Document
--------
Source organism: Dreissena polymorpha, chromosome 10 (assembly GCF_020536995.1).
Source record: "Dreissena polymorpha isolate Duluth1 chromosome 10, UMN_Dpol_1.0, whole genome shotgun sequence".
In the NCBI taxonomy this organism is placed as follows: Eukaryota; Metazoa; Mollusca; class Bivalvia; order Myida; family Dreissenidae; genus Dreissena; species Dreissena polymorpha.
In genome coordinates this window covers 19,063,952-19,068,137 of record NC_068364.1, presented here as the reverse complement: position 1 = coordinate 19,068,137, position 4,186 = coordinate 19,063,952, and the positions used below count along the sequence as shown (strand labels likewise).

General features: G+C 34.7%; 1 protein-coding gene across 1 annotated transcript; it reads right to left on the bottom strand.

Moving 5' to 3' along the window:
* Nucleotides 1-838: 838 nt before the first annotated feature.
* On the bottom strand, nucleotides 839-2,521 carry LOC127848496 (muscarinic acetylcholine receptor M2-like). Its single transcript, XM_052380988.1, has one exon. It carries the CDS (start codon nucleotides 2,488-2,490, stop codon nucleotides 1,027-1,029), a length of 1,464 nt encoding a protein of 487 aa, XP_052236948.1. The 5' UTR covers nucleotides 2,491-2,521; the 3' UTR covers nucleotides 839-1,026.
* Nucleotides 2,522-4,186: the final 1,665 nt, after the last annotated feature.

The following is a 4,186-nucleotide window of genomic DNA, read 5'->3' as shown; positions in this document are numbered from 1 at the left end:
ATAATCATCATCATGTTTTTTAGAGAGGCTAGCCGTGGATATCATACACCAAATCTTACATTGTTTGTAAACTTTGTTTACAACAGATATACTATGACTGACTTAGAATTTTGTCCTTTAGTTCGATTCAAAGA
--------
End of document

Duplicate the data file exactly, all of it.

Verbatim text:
Source organism: Dreissena polymorpha, chromosome 10 (assembly GCF_020536995.1).
Source record: "Dreissena polymorpha isolate Duluth1 chromosome 10, UMN_Dpol_1.0, whole genome shotgun sequence".
In the NCBI taxonomy this organism is placed as follows: Eukaryota; Metazoa; Mollusca; class Bivalvia; order Myida; family Dreissenidae; genus Dreissena; species Dreissena polymorpha.
In genome coordinates this window covers 19,063,952-19,068,137 of record NC_068364.1, presented here as the reverse complement: position 1 = coordinate 19,068,137, position 4,186 = coordinate 19,063,952, and the positions used below count along the sequence as shown (strand labels likewise).

General features: G+C 34.7%; 1 protein-coding gene across 1 annotated transcript; it reads right to left on the bottom strand.

Moving 5' to 3' along the window:
* Nucleotides 1-838: 838 nt before the first annotated feature.
* On the bottom strand, nucleotides 839-2,521 carry LOC127848496 (muscarinic acetylcholine receptor M2-like). Its single transcript, XM_052380988.1, has one exon. It carries the CDS (start codon nucleotides 2,488-2,490, stop codon nucleotides 1,027-1,029), a length of 1,464 nt encoding a protein of 487 aa, XP_052236948.1. The 5' UTR covers nucleotides 2,491-2,521; the 3' UTR covers nucleotides 839-1,026.
* Nucleotides 2,522-4,186: the final 1,665 nt, after the last annotated feature.

The following is a 4,186-nucleotide window of genomic DNA, read 5'->3' as shown; positions in this document are numbered from 1 at the left end:
ATAATCATCATCATGTTTTTTAGAGAGGCTAGCCGTGGATATCATACACCAAATCTTACATTGTTTGTAAACTTTGTTTACAACAGATATACTATGACTGACTTAGAATTTTGTCCTTTAGTTCGATTCAAAGA